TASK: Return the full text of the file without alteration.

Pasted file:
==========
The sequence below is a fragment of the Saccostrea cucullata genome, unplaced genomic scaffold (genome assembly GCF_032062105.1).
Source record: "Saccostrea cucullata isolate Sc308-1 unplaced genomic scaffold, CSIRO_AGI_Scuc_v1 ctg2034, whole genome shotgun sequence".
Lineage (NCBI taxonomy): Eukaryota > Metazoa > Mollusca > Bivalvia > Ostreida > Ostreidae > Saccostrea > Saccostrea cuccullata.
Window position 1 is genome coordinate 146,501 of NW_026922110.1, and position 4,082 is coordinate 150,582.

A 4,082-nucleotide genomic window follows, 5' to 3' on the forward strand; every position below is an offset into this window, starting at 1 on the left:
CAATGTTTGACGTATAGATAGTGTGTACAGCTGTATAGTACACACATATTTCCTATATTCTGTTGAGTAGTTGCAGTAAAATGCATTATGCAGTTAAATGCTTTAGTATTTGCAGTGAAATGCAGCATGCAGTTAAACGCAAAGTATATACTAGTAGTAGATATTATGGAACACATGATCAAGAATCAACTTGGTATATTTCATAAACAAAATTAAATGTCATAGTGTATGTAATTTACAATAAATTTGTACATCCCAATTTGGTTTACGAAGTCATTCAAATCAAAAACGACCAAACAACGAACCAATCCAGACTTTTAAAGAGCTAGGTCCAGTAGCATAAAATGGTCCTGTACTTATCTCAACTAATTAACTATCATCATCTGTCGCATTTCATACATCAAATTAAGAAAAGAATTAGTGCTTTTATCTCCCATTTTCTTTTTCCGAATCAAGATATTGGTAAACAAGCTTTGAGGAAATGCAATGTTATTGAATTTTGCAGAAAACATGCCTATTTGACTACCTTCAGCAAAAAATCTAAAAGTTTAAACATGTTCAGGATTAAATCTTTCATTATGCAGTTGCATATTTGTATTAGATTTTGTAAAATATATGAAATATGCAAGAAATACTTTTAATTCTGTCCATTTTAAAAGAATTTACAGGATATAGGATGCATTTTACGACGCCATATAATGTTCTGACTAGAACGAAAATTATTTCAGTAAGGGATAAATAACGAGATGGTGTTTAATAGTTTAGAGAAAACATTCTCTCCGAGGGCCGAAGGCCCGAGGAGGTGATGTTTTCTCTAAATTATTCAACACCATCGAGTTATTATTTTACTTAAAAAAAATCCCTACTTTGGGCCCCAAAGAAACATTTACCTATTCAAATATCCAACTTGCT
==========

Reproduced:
The sequence below is a fragment of the Saccostrea cucullata genome, unplaced genomic scaffold (genome assembly GCF_032062105.1).
Source record: "Saccostrea cucullata isolate Sc308-1 unplaced genomic scaffold, CSIRO_AGI_Scuc_v1 ctg2034, whole genome shotgun sequence".
Lineage (NCBI taxonomy): Eukaryota > Metazoa > Mollusca > Bivalvia > Ostreida > Ostreidae > Saccostrea > Saccostrea cuccullata.
Window position 1 is genome coordinate 146,501 of NW_026922110.1, and position 4,082 is coordinate 150,582.

A 4,082-nucleotide genomic window follows, 5' to 3' on the forward strand; every position below is an offset into this window, starting at 1 on the left:
CAATGTTTGACGTATAGATAGTGTGTACAGCTGTATAGTACACACATATTTCCTATATTCTGTTGAGTAGTTGCAGTAAAATGCATTATGCAGTTAAATGCTTTAGTATTTGCAGTGAAATGCAGCATGCAGTTAAACGCAAAGTATATACTAGTAGTAGATATTATGGAACACATGATCAAGAATCAACTTGGTATATTTCATAAACAAAATTAAATGTCATAGTGTATGTAATTTACAATAAATTTGTACATCCCAATTTGGTTTACGAAGTCATTCAAATCAAAAACGACCAAACAACGAACCAATCCAGACTTTTAAAGAGCTAGGTCCAGTAGCATAAAATGGTCCTGTACTTATCTCAACTAATTAACTATCATCATCTGTCGCATTTCATACATCAAATTAAGAAAAGAATTAGTGCTTTTATCTCCCATTTTCTTTTTCCGAATCAAGATATTGGTAAACAAGCTTTGAGGAAATGCAATGTTATTGAATTTTGCAGAAAACATGCCTATTTGACTACCTTCAGCAAAAAATCTAAAAGTTTAAACATGTTCAGGATTAAATCTTTCATTATGCAGTTGCATATTTGTATTAGATTTTGTAAAATATATGAAATATGCAAGAAATACTTTTAATTCTGTCCATTTTAAAAGAATTTACAGGATATAGGATGCATTTTACGACGCCATATAATGTTCTGACTAGAACGAAAATTATTTCAGTAAGGGATAAATAACGAGATGGTGTTTAATAGTTTAGAGAAAACATTCTCTCCGAGGGCCGAAGGCCCGAGGAGGTGATGTTTTCTCTAAATTATTCAACACCATCGAGTTATTATTTTACTTAAAAAAAATCCCTACTTTGGGCCCCAAAGAAACATTTACCTATTCAAATATCCAACTTGCT